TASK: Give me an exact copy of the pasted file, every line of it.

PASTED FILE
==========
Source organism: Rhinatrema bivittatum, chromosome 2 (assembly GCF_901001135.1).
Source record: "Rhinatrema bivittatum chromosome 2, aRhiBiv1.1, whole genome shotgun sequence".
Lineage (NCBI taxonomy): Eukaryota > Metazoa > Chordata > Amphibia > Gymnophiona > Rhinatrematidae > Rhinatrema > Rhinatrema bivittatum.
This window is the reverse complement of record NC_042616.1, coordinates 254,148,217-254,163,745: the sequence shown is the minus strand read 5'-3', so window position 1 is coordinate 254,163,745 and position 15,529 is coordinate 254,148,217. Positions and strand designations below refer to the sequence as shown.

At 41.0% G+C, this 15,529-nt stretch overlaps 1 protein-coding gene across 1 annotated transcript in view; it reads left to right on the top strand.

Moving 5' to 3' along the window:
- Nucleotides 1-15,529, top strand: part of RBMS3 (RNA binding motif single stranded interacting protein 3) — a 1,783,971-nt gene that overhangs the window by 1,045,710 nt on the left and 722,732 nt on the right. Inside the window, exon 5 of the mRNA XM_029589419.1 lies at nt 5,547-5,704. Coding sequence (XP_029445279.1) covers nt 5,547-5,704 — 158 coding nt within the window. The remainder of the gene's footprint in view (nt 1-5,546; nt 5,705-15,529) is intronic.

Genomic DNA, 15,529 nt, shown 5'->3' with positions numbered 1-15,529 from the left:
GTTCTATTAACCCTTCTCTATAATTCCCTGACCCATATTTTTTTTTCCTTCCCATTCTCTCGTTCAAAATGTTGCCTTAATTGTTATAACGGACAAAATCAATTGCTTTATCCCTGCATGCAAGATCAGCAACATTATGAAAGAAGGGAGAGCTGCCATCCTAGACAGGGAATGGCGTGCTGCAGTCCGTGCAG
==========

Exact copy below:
Source organism: Rhinatrema bivittatum, chromosome 2 (assembly GCF_901001135.1).
Source record: "Rhinatrema bivittatum chromosome 2, aRhiBiv1.1, whole genome shotgun sequence".
Lineage (NCBI taxonomy): Eukaryota > Metazoa > Chordata > Amphibia > Gymnophiona > Rhinatrematidae > Rhinatrema > Rhinatrema bivittatum.
This window is the reverse complement of record NC_042616.1, coordinates 254,148,217-254,163,745: the sequence shown is the minus strand read 5'-3', so window position 1 is coordinate 254,163,745 and position 15,529 is coordinate 254,148,217. Positions and strand designations below refer to the sequence as shown.

At 41.0% G+C, this 15,529-nt stretch overlaps 1 protein-coding gene across 1 annotated transcript in view; it reads left to right on the top strand.

Moving 5' to 3' along the window:
- Nucleotides 1-15,529, top strand: part of RBMS3 (RNA binding motif single stranded interacting protein 3) — a 1,783,971-nt gene that overhangs the window by 1,045,710 nt on the left and 722,732 nt on the right. Inside the window, exon 5 of the mRNA XM_029589419.1 lies at nt 5,547-5,704. Coding sequence (XP_029445279.1) covers nt 5,547-5,704 — 158 coding nt within the window. The remainder of the gene's footprint in view (nt 1-5,546; nt 5,705-15,529) is intronic.

Genomic DNA, 15,529 nt, shown 5'->3' with positions numbered 1-15,529 from the left:
GTTCTATTAACCCTTCTCTATAATTCCCTGACCCATATTTTTTTTTCCTTCCCATTCTCTCGTTCAAAATGTTGCCTTAATTGTTATAACGGACAAAATCAATTGCTTTATCCCTGCATGCAAGATCAGCAACATTATGAAAGAAGGGAGAGCTGCCATCCTAGACAGGGAATGGCGTGCTGCAGTCCGTGCAG